19. SOLICITATION • SOLICITATION: When someone asks another to commit a crime for them, when someone asks another for assistance in committing a crime, and/or when someone advises another on how to commit a crime. • The offense is committed at the time the solicitation is made. CRIMES

  20. SOLICITATION • It does not require that the solicited person actually commits the crime. CRIMES

  21. CONSPIRACY • CONSPIRACY: An agreement between two or more people to commit a crime. • But in order for conspiracy to be committed, more is required than a mere agreement. • One of the conspirators must do an overt act that furthers the conspiracy. CRIMES

  22. CONSPIRACY • Conspiracy is a crime separate from the crime the parties planned to commit. • The intended crime does not actually have to be achieved. • The designation of conspiracy as a crime allows police to arrest conspirators before they come dangerously close to completing the crime. CRIMES

  23. ATTEMPT • ATTEMPT: When someone intends on committing a crime and comes dangerously close to completing it. • This occurs when the criminal enters the “zone of perpetration”—the vicinity where the criminal is close enough to the victim that the crime could actually committed. CRIMES

  24. HOMICIDE • HOMICIDE: The killing of one person by another. • Homicide is divided into categories based on the circumstances of the killing and intent. • The punishment for an act of homicide depends on the category it falls into. • Justifiable homicide, excusable homicide, negligent homicide, murder, and manslaughter are all forms of homicide. CRIMES

  25. HOMICIDE • JUSTIFIABLE HOMICIDE: When a police officer kills a criminal in the line of duty or in self-defense. • EXCUSABLE HOMICIDE:When someone is killed by accident and no one is at fault. • Justifiable and excusable homicides are not subject to criminal charges, whereas murder and manslaughter are criminal offenses. CRIMES

  26. MURDER • MURDER: The unlawful killing of another human being with malice. • MALICE: The intent, without just cause or reason, to commit a wrongful act that will result in harm to another. • Most states break murder down into two degrees: 1st and 2nd. CRIMES

  27. MURDER • Malice is a common denominator in both 1st and 2nd degree murder, but premeditation only occurs in 1st; that is the main difference between the two. • PREMEDITATION: The contemplation of a crime in advance which shows deliberate intent; also referred to as deliberation and malice aforethought. CRIMES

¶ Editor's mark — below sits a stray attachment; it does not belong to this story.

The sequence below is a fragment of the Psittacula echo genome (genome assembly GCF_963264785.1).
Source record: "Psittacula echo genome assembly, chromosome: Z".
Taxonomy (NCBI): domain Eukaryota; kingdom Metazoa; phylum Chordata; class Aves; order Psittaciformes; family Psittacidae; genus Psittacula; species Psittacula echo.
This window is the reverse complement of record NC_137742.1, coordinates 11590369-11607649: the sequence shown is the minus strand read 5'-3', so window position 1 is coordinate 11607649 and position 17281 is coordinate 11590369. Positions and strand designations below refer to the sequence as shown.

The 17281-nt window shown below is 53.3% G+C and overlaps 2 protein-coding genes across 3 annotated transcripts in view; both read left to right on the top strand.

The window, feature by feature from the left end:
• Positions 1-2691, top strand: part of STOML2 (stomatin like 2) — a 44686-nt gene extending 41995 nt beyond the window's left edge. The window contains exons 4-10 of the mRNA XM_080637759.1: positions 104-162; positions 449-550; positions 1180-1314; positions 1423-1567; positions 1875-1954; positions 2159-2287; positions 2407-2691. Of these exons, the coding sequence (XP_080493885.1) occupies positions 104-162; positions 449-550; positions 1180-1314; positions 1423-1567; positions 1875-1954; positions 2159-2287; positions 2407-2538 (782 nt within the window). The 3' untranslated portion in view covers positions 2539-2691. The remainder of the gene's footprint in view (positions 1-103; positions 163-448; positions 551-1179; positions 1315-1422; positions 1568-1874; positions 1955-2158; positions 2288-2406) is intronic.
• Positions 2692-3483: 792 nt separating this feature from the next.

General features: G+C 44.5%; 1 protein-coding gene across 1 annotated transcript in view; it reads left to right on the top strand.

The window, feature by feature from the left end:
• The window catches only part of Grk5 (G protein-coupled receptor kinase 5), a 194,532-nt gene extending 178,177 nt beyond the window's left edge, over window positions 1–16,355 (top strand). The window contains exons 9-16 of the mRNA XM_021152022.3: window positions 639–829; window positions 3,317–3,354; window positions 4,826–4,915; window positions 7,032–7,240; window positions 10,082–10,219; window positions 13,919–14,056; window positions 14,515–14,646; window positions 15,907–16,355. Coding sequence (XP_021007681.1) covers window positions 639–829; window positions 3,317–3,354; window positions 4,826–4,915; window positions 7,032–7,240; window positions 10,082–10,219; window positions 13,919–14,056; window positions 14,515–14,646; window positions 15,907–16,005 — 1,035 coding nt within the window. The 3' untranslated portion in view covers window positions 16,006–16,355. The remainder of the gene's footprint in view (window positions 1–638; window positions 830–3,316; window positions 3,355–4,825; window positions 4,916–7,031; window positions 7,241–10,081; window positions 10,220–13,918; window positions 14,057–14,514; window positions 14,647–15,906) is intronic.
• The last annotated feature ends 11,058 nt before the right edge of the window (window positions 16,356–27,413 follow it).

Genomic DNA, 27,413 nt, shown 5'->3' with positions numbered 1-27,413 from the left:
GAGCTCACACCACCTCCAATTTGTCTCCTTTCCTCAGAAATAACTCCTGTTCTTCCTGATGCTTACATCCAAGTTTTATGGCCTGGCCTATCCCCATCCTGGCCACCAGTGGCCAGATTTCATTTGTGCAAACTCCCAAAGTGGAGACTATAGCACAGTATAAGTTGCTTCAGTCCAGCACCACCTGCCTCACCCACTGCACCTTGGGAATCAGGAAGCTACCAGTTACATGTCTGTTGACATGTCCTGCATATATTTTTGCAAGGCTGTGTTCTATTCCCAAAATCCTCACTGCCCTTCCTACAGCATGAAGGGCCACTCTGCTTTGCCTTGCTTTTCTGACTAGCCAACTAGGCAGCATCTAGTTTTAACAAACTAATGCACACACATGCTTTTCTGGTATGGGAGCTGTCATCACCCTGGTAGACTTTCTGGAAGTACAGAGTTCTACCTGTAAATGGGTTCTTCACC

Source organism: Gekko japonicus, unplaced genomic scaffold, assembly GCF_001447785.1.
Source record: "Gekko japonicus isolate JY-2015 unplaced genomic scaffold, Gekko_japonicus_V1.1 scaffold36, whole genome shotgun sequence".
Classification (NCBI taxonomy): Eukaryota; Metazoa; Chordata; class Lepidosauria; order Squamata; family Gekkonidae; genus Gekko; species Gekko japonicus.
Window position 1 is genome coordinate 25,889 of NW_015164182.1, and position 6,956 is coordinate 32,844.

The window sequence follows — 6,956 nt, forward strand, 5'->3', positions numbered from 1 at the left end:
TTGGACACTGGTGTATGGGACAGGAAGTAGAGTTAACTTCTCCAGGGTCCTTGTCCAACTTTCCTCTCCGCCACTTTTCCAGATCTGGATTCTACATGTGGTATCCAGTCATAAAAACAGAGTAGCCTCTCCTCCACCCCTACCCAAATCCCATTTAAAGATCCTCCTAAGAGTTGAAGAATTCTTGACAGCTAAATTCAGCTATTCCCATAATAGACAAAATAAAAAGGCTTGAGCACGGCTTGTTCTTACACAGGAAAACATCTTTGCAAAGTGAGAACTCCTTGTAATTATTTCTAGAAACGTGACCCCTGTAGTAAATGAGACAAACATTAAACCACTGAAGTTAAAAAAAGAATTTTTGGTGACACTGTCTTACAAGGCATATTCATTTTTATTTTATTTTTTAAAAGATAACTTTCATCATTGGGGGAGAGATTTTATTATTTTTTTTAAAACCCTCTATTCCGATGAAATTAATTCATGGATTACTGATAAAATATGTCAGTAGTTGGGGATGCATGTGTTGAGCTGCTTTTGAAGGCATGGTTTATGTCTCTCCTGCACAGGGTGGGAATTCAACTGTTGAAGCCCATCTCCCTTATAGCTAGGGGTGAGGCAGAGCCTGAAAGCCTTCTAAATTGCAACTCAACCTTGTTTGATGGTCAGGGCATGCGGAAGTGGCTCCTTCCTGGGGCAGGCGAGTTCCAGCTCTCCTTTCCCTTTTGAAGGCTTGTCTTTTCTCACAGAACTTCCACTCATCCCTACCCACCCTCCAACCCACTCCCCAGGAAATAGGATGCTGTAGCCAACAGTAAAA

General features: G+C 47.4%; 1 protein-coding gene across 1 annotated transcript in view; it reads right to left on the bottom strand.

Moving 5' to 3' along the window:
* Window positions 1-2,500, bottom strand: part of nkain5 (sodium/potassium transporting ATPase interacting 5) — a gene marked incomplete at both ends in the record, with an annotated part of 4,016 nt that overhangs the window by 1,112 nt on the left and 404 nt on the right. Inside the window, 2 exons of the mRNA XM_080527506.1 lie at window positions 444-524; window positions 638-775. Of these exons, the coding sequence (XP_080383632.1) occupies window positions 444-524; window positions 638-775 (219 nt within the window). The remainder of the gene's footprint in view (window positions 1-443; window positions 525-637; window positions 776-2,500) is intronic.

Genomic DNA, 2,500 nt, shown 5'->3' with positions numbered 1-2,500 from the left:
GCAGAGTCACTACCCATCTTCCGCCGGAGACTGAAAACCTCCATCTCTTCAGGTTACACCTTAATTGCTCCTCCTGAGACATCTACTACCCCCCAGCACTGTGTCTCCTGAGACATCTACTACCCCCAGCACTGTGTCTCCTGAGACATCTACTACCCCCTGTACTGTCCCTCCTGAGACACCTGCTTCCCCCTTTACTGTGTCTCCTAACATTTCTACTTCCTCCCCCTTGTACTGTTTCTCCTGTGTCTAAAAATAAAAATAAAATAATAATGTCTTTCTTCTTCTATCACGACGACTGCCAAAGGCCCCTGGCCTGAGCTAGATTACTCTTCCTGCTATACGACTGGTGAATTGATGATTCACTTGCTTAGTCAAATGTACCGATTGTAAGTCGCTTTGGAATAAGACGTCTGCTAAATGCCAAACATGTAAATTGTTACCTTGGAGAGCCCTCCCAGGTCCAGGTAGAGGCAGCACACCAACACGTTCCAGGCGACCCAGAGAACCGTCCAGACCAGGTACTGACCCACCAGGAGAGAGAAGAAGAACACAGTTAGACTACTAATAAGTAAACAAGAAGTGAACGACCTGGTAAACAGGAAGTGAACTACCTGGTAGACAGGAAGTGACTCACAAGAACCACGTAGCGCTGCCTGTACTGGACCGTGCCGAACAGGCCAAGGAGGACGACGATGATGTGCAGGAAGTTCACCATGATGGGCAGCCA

28. MURDER • The time needed for deliberate premeditation may vary from weeks, days, hours, minutes, or even seconds but there must be convincing evidence that a plan to commit a crime was formed. • In most states, 1st degree murder usually carries the death penalty, 2nd degree murder does not. CRIMES

  29. 1st DEGREE MURDER • 1st DEGREE MURDER: The premeditated, willful, and deliberate killing of another. • 1st degree murder is also referred to as murder one or capital murder. CRIMES

  30. 2nd DEGREE MURDER • 2nd DEGREE MURDER:A murder in which the suspect intended to kill or even seriously harm the victim, but the killing was not premeditated—a spontaneous or “spur-of-the-moment” killing. • The intent to kill did not exist until the moment of the murder. CRIMES

  31. FELONY MURDER • FELONY MURDER: Any death that results during the commission of a felony. • Even if the killing was accidental, it is not necessary to prove intent. • Malice is presumed because the homicide occurred during the felony. CRIMES

  32. FELONY MURDER • Many jurisdictions make distinctions as to whether felony murder will be 1st degree or 2nd degree depending on the type of felony that was committed. • The crimes of arson, burglary, robbery, and rape generally make felony murder a 1st degree offense. CRIMES

  33. MANSLAUGHTER • MANSLAUGHTER: The unlawful killing of another human being without premeditation. • VOLUNTARY MANSLAUGHTER: A killing, which otherwise would be murder, that occurs after the accused was provoked to a temporary mental state lacking self-control or reason. • Courts refer to this temporary state of mind as the “heat of passion.” CRIMES